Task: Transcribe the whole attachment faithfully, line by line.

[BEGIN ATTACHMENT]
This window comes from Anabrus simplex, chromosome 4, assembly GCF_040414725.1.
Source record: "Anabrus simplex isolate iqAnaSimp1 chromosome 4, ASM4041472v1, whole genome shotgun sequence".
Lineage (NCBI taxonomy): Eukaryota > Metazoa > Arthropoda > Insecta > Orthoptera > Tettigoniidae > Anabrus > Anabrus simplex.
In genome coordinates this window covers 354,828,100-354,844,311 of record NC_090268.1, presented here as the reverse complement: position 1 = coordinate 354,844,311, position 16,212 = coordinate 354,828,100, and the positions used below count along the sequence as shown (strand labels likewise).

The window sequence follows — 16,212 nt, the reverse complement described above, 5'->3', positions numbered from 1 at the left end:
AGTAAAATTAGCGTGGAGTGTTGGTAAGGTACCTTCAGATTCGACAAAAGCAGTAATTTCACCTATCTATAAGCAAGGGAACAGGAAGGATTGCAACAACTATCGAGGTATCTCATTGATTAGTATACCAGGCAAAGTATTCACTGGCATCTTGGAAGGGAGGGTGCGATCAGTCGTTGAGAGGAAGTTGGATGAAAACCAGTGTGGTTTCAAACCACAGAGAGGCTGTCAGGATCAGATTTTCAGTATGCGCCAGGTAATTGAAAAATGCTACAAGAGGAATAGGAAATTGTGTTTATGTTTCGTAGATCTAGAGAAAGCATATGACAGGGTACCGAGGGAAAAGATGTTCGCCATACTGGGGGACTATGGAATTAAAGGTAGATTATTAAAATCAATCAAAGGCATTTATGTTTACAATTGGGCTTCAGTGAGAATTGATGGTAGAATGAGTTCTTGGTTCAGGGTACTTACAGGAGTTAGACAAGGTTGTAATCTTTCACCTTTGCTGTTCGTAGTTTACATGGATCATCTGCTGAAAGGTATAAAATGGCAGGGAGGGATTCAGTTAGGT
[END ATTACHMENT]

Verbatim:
This window comes from Anabrus simplex, chromosome 4, assembly GCF_040414725.1.
Source record: "Anabrus simplex isolate iqAnaSimp1 chromosome 4, ASM4041472v1, whole genome shotgun sequence".
Lineage (NCBI taxonomy): Eukaryota > Metazoa > Arthropoda > Insecta > Orthoptera > Tettigoniidae > Anabrus > Anabrus simplex.
In genome coordinates this window covers 354,828,100-354,844,311 of record NC_090268.1, presented here as the reverse complement: position 1 = coordinate 354,844,311, position 16,212 = coordinate 354,828,100, and the positions used below count along the sequence as shown (strand labels likewise).

The window sequence follows — 16,212 nt, the reverse complement described above, 5'->3', positions numbered from 1 at the left end:
AGTAAAATTAGCGTGGAGTGTTGGTAAGGTACCTTCAGATTCGACAAAAGCAGTAATTTCACCTATCTATAAGCAAGGGAACAGGAAGGATTGCAACAACTATCGAGGTATCTCATTGATTAGTATACCAGGCAAAGTATTCACTGGCATCTTGGAAGGGAGGGTGCGATCAGTCGTTGAGAGGAAGTTGGATGAAAACCAGTGTGGTTTCAAACCACAGAGAGGCTGTCAGGATCAGATTTTCAGTATGCGCCAGGTAATTGAAAAATGCTACAAGAGGAATAGGAAATTGTGTTTATGTTTCGTAGATCTAGAGAAAGCATATGACAGGGTACCGAGGGAAAAGATGTTCGCCATACTGGGGGACTATGGAATTAAAGGTAGATTATTAAAATCAATCAAAGGCATTTATGTTTACAATTGGGCTTCAGTGAGAATTGATGGTAGAATGAGTTCTTGGTTCAGGGTACTTACAGGAGTTAGACAAGGTTGTAATCTTTCACCTTTGCTGTTCGTAGTTTACATGGATCATCTGCTGAAAGGTATAAAATGGCAGGGAGGGATTCAGTTAGGT